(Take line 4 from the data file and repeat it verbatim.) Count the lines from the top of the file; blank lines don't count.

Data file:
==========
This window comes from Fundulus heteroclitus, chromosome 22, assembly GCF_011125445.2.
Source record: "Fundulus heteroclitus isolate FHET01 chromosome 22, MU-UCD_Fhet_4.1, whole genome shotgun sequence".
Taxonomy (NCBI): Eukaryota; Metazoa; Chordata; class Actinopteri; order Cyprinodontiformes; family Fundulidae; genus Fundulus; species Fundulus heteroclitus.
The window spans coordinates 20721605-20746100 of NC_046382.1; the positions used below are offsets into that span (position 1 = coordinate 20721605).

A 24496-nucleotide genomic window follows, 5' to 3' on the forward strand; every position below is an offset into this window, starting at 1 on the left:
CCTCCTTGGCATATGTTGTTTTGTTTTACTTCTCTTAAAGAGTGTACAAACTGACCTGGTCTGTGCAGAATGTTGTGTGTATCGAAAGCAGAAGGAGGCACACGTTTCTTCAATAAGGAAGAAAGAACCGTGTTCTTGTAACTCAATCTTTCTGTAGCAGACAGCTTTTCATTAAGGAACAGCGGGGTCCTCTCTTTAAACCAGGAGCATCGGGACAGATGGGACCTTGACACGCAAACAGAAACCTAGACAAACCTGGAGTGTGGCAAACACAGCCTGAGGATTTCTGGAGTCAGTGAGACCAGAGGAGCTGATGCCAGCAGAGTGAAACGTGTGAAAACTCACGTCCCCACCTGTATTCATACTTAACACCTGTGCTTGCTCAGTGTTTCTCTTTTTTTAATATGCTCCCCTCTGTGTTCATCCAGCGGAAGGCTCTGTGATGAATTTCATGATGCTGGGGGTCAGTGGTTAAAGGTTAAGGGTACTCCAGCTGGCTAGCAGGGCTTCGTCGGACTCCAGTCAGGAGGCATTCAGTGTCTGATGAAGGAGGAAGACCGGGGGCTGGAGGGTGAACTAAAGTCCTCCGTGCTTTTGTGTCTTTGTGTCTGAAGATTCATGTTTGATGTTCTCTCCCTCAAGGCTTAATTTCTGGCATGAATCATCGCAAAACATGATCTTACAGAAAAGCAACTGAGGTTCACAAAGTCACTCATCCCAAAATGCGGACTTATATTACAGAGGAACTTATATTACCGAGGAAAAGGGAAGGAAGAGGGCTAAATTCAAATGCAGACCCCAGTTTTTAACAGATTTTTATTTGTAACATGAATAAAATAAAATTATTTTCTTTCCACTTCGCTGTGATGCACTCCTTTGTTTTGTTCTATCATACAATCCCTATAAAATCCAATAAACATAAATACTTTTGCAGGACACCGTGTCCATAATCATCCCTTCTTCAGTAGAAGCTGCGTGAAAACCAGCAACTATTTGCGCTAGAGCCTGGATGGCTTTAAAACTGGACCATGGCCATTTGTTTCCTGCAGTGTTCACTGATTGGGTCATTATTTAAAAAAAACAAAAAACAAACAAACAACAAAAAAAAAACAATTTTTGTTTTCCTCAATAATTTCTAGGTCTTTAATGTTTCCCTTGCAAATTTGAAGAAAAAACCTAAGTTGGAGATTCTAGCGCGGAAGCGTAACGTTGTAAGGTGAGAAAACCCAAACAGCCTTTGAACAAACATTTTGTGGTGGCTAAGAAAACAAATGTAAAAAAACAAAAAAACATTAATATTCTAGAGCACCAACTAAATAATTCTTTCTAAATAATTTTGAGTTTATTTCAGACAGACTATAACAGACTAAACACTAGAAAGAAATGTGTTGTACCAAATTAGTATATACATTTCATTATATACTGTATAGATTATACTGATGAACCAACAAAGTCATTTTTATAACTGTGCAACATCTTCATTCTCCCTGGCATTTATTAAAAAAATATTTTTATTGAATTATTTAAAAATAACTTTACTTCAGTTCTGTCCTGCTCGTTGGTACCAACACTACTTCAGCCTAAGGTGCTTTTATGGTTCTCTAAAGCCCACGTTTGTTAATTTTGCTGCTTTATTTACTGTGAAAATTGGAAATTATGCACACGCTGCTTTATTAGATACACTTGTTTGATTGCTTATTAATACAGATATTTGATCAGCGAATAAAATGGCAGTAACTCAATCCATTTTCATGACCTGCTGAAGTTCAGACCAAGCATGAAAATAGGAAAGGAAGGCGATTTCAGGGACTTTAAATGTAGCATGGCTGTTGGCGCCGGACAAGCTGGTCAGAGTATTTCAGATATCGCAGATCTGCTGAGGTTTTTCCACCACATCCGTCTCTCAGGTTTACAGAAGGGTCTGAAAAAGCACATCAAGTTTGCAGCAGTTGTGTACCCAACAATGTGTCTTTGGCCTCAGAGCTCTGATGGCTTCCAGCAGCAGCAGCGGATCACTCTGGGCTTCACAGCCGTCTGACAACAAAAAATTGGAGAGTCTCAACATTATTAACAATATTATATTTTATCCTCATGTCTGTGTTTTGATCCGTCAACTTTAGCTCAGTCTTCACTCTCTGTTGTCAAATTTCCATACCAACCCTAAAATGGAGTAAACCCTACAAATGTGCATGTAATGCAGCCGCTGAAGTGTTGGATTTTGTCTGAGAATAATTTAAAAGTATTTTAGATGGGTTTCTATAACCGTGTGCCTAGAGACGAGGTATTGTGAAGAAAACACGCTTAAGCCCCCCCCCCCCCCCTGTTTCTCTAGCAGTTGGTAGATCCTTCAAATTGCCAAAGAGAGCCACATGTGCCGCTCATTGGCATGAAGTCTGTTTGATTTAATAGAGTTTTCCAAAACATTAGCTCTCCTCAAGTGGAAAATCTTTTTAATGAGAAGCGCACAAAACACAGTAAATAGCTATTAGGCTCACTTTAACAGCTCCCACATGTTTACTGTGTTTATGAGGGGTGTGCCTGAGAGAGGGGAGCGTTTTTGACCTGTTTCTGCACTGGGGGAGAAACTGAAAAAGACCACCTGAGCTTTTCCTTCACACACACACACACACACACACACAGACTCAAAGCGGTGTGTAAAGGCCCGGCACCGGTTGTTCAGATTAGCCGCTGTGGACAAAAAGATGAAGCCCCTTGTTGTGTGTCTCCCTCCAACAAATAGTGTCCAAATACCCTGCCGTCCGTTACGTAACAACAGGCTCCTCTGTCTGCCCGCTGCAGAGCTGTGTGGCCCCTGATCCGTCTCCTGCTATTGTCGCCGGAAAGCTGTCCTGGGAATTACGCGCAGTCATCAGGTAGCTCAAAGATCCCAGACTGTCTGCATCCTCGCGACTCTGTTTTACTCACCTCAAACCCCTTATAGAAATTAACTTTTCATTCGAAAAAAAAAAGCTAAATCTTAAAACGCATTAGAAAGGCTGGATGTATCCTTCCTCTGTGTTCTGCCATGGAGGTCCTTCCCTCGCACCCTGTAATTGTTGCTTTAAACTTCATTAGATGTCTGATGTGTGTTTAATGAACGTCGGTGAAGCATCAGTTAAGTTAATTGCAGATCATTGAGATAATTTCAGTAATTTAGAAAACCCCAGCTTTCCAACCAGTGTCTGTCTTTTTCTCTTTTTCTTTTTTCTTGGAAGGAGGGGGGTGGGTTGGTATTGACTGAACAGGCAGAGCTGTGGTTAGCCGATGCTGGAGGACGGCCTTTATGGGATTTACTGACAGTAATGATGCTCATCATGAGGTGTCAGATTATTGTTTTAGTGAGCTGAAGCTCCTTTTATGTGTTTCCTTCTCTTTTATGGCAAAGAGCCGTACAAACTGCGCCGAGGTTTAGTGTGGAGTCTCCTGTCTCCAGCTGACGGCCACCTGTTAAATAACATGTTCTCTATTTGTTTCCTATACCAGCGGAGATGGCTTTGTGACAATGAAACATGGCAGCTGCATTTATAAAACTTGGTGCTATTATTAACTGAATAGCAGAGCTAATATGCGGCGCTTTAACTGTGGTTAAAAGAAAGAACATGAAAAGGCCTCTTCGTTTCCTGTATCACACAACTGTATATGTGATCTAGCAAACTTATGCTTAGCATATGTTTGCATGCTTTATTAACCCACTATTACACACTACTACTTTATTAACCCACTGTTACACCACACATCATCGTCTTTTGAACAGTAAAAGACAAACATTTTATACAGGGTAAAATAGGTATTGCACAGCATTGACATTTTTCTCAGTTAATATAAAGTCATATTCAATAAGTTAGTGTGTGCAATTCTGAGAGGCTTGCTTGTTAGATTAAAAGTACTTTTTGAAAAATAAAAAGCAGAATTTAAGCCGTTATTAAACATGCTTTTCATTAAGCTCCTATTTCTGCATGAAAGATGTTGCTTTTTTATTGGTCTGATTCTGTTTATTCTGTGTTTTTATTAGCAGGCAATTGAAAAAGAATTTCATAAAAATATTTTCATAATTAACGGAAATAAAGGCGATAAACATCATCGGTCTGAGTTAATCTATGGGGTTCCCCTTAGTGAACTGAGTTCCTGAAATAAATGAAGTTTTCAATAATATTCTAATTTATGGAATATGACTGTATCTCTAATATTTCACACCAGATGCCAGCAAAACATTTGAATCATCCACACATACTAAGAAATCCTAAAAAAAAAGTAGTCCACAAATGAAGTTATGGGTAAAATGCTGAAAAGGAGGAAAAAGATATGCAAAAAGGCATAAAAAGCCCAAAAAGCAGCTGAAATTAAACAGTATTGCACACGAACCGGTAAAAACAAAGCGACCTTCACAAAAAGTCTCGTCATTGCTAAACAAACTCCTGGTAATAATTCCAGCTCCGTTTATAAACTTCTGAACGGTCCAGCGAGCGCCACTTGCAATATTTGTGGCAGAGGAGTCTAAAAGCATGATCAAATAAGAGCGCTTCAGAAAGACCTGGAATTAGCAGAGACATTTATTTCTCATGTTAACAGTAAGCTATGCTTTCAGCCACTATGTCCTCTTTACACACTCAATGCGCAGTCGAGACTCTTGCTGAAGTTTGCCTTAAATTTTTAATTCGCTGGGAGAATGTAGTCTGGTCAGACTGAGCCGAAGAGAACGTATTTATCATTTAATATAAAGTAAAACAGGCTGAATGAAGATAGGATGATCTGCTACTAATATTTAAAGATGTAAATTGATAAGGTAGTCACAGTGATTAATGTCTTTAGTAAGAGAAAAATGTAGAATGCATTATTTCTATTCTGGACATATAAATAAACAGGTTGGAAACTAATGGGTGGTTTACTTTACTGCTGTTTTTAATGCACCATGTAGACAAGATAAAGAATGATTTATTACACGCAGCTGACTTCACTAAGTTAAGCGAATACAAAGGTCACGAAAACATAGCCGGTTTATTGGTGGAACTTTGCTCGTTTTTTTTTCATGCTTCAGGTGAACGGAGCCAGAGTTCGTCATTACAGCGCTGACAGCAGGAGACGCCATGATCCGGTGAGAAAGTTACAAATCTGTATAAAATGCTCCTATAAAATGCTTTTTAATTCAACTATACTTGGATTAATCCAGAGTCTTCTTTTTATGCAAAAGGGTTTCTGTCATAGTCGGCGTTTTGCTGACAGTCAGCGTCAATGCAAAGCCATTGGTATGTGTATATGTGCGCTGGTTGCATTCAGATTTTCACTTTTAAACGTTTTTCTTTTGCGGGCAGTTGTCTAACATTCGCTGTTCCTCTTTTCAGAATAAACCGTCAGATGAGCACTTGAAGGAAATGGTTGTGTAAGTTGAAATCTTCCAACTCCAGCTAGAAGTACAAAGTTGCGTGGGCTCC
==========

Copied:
The window spans coordinates 20721605-20746100 of NC_046382.1; the positions used below are offsets into that span (position 1 = coordinate 20721605).